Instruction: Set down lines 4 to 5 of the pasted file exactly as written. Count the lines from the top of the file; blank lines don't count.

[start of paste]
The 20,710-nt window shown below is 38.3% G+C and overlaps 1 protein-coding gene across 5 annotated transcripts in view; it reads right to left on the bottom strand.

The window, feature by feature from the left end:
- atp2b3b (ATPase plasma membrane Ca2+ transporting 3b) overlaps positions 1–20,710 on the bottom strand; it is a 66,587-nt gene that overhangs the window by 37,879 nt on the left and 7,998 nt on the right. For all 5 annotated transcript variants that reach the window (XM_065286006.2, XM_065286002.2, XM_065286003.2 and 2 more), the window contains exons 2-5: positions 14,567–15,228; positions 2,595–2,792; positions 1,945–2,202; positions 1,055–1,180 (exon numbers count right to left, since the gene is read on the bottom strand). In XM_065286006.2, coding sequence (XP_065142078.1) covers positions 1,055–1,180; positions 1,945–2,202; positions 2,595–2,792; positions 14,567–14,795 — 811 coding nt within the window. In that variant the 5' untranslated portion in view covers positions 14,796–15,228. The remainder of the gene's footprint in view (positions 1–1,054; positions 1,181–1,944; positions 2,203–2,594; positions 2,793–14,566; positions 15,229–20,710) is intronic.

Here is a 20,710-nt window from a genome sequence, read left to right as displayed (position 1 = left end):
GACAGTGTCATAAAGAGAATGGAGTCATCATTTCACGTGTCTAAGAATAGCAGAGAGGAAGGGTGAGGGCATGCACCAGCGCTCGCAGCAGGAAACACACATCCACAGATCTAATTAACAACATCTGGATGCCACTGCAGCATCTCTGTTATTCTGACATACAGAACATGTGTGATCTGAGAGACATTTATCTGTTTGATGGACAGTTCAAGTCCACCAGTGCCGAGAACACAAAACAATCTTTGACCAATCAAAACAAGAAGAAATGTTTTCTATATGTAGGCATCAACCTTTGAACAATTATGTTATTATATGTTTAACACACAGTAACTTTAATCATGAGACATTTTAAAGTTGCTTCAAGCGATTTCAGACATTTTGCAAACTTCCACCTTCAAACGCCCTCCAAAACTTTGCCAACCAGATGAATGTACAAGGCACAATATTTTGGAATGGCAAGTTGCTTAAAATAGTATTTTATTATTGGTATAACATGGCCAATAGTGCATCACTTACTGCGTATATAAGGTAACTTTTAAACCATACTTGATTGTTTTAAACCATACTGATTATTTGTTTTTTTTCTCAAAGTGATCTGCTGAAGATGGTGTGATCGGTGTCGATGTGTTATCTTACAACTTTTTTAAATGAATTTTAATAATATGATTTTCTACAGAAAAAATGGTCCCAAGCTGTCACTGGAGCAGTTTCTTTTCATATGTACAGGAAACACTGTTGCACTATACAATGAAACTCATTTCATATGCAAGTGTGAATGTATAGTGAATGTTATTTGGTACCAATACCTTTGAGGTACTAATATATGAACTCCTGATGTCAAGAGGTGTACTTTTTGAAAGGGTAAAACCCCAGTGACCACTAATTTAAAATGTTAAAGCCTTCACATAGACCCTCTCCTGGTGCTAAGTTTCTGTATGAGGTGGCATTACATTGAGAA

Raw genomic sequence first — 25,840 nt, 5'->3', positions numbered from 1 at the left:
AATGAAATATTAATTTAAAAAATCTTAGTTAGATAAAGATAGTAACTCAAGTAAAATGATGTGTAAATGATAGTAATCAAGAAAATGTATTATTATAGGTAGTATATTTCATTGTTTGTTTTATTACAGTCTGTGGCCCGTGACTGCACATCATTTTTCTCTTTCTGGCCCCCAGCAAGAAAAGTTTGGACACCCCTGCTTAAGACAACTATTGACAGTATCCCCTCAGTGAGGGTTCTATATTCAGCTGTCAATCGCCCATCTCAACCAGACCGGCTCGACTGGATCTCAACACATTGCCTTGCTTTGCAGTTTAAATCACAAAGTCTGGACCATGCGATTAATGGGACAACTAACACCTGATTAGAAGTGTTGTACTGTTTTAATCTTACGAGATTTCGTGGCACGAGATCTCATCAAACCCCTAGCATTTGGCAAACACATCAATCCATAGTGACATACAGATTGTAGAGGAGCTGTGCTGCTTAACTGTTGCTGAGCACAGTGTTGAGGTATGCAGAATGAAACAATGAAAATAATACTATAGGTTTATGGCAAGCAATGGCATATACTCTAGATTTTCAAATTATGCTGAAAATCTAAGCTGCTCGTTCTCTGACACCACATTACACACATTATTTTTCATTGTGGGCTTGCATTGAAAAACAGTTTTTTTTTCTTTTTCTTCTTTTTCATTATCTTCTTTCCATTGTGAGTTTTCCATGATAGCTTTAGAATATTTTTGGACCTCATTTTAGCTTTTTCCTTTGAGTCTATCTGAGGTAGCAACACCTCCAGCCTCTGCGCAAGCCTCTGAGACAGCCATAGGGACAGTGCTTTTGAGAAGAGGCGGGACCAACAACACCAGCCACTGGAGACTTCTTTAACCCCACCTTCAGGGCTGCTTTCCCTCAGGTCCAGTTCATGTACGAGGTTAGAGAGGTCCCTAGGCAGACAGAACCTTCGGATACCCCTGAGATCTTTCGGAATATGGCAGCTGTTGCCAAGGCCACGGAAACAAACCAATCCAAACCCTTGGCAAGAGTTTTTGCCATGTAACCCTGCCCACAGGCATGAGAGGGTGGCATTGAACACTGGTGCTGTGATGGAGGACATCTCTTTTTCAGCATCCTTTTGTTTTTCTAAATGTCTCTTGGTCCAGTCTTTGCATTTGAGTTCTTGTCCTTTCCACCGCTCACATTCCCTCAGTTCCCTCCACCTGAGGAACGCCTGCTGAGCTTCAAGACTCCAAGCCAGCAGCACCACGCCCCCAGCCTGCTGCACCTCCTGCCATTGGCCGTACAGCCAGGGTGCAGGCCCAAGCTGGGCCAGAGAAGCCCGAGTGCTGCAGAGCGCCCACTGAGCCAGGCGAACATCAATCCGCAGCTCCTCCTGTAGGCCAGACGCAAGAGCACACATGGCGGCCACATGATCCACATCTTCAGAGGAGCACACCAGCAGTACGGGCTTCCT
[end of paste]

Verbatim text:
Here is a 20,710-nt window from a genome sequence, read left to right as displayed (position 1 = left end):
GACAGTGTCATAAAGAGAATGGAGTCATCATTTCACGTGTCTAAGAATAGCAGAGAGGAAGGGTGAGGGCATGCACCAGCGCTCGCAGCAGGAAACACACATCCACAGATCTAATTAACAACATCTGGATGCCACTGCAGCATCTCTGTTATTCTGACATACAGAACATGTGTGATCTGAGAGACATTTATCTGTTTGATGGACAGTTCAAGTCCACCAGTGCCGAGAACACAAAACAATCTTTGACCAATCAAAACAAGAAGAAATGTTTTCTATATGTAGGCATCAACCTTTGAACAATTATGTTATTATATGTTTAACACACAGTAACTTTAATCATGAGACATTTTAAAGTTGCTTCAAGCGATTTCAGACATTTTGCAAACTTCCACCTTCAAACGCCCTCCAAAACTTTGCCAACCAGATGAATGTACAAGGCACAATATTTTGGAATGGCAAGTTGCTTAAAATAGTATTTTATTATTGGTATAACATGGCCAATAGTGCATCACTTACTGCGTATATAAGGTAACTTTTAAACCATACTTGATTGTTTTAAACCATACTGATTATTTGTTTTTTTTCTCAAAGTGATCTGCTGAAGATGGTGTGATCGGTGTCGATGTGTTATCTTACAACTTTTTTAAATGAATTTTAATAATATGATTTTCTACAGAAAAAATGGTCCCAAGCTGTCACTGGAGCAGTTTCTTTTCATATGTACAGGAAACACTGTTGCACTATACAATGAAACTCATTTCATATGCAAGTGTGAATGTATAGTGAATGTTATTTGGTACCAATACCTTTGAGGTACTAATATATGAACTCCTGATGTCAAGAGGTGTACTTTTTGAAAGGGTAAAACCCCAGTGACCACTAATTTAAAATGTTAAAGCCTTCACATAGACCCTCTCCTGGTGCTAAGTTTCTGTATGAGGTGGCATTACATTGAGAA